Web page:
Michigan House considers repealing 'tampon tax' after lawsuit fails
Michigan House lawmakers are considering whether to get rid of the so-called "tampon tax" or sales and use taxes levied on feminine hygiene products.
The House Tax Policy Committee on Tuesday held its first hearing on the legislation, which has been introduced in varying forms nine times since 2015 in the Michigan House.
"We will be making them much more affordable to those who are not able to afford them currently," said Harper Woods Democratic Rep. Tenisha Yancey.
Yancey, one of the bill's sponsors. noted the state already exempted other products considered necessities, such as groceries, prescription drugs, and medical services and devices.
"Menstrual hygiene and products are not a luxury," Yancey said. "They are health care.”
The committee is expected to move the legislation to the House floor at its next meeting. Gov. Gretchen Whitmer and Attorney General Dana Nessel have both indicated that menstrual products should be considered "essential."
The removal of taxes on feminine hygiene products would result in an estimated about $7 million drop in tax revenue in a given year.
Fourteen other states have eliminated the tax, including nine between 2016 and 2020, according to a state House Fiscal Analysis. Two other states have decreased or issued a temporary suspension of the tax.
"It is just common sense," said Rep. Brian Posthumus, a Cannon Township Republican who is sponsoring the legislation with Yancey.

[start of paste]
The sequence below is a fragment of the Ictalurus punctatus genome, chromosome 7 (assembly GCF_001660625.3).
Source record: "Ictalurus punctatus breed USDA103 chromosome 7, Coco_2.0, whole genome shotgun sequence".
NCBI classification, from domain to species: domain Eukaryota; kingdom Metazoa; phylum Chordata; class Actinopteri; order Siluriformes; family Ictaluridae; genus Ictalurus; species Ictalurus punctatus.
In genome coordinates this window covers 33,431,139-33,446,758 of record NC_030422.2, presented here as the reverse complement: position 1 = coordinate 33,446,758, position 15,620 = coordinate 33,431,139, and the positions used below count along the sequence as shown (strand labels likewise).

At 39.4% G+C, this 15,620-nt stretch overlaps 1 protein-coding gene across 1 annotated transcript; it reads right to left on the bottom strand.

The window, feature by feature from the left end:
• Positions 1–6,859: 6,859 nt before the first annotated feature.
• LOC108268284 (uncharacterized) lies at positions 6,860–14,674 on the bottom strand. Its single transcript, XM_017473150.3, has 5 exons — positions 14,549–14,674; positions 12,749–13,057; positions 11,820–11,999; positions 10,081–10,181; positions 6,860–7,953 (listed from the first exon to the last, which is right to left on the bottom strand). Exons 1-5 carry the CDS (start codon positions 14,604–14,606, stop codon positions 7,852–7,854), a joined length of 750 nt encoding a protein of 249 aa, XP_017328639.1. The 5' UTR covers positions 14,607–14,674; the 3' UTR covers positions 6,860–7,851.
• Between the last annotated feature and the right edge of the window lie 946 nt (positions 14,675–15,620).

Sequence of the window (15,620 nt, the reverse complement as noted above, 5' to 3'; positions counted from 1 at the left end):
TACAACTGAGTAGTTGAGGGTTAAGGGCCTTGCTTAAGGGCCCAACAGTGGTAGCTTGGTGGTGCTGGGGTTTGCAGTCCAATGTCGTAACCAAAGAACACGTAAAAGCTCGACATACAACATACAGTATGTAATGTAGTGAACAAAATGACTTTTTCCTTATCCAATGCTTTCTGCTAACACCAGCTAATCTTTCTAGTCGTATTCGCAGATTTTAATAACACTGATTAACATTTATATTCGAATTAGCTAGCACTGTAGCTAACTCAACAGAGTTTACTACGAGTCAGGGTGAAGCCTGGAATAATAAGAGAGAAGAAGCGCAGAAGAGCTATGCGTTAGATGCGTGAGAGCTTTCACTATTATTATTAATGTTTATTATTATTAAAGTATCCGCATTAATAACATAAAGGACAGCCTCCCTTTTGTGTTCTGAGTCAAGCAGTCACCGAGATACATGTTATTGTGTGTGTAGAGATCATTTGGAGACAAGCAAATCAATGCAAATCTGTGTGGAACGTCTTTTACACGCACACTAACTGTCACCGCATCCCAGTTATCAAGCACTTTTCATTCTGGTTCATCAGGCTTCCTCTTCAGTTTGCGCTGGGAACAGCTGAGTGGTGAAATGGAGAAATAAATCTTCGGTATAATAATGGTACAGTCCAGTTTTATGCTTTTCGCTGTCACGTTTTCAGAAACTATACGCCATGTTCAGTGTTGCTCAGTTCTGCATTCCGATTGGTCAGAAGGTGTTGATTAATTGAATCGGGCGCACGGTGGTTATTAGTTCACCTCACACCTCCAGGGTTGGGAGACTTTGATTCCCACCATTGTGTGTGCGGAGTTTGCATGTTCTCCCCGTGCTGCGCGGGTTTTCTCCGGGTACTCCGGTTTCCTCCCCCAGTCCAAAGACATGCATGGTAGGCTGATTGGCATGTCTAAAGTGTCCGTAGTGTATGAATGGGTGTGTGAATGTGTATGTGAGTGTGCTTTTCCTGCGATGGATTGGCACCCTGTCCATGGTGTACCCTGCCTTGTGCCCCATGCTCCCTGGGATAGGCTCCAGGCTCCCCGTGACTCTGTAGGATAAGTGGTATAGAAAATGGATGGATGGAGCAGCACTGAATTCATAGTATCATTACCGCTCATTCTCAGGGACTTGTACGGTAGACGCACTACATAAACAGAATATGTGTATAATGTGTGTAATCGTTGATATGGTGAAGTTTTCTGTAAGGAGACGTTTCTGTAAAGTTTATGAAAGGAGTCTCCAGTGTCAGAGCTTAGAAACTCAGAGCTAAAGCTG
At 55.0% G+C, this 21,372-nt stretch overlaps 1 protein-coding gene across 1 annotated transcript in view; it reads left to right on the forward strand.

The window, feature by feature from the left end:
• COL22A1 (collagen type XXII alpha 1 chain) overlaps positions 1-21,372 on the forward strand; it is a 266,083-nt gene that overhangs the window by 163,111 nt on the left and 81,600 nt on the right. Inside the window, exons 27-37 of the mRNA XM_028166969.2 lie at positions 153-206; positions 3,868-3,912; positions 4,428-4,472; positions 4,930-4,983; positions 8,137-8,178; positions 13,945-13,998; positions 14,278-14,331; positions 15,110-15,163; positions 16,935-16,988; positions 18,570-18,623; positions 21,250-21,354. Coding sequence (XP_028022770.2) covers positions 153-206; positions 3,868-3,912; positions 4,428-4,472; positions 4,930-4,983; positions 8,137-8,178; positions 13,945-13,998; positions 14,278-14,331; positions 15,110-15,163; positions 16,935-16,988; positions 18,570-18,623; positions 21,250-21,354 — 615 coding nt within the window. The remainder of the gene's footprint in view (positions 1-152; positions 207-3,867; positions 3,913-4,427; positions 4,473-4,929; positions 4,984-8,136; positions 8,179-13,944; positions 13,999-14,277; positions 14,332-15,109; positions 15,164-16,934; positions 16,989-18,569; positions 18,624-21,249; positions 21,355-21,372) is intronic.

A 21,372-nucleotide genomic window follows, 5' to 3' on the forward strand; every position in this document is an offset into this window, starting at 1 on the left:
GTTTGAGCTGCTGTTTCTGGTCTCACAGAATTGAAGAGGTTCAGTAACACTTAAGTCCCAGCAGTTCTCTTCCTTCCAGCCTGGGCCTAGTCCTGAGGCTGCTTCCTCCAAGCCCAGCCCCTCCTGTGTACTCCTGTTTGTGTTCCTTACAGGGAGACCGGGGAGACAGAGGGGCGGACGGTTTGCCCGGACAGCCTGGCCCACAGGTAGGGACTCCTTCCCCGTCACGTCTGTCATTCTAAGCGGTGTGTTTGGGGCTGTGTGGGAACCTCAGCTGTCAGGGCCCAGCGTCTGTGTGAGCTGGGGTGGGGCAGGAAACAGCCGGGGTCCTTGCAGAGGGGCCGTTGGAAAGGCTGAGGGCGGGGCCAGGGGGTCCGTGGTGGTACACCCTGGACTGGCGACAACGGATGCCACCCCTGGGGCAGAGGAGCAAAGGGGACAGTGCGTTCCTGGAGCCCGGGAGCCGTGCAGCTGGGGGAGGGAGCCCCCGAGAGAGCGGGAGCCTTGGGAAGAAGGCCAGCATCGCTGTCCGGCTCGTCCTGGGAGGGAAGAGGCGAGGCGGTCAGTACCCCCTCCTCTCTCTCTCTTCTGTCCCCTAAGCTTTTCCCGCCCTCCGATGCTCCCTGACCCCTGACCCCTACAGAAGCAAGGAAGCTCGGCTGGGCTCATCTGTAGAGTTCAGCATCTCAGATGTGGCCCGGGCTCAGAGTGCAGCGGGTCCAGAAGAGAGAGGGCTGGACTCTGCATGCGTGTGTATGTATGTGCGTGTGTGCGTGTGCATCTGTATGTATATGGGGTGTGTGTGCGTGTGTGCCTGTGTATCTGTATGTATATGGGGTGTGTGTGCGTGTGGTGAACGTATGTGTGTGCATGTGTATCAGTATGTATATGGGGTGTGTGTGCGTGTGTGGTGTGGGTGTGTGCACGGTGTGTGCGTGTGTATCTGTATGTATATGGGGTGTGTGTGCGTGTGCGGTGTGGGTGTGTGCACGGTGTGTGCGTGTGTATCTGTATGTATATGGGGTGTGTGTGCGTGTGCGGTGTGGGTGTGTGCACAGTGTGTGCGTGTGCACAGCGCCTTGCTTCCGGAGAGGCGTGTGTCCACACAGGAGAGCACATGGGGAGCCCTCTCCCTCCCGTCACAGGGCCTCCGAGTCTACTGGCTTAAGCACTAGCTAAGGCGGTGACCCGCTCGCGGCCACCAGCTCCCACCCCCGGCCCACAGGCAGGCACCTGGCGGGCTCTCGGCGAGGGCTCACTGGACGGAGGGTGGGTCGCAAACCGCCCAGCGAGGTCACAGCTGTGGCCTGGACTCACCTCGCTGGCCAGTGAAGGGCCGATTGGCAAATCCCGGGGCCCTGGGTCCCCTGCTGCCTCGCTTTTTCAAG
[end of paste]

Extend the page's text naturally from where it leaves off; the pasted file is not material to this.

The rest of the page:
"When this legislation gets pigeon-holed into partisan legislation or when it gets pigeon-holed into gender specific legislation, that’s closed-minded thinking," he said.
The hearing came two months after a lawsuit seeking to overturn the tax and demand repayment of four years of past paid taxes on period products failed in the state Court of Claims. Three Michigan women had alleged the taxes violate equal protection clauses of the state and U.S. constitutions because they discriminate based on sex.
They estimated the class of women paying the tax over the past four years at about 2.4 million people.
Court of Claims Judge Colleen O'Brien wrote that the women's argument against the tax mingled legal issues with policy arguments that fell outside the jurisdiction of the judge.
“The court will not comment on the wisdom of this state’s taxation scheme, but solely on the issue of whether plaintiffs’ constitutional challenges are meritorious," O'Brien said when she dismissed the case June 9.
The judge noted that the tax was not specific to a certain gender, but only levied on the products because they were considered "tangible personal property."
“There is nothing in the evidence or allegations to suggest that the products are taxed because of a discriminatory intent, or that the lack of an exemption results from discriminatory intent," O'Brien said.
The women who filed the suit plan to appeal O'Brien's decision, according to court records.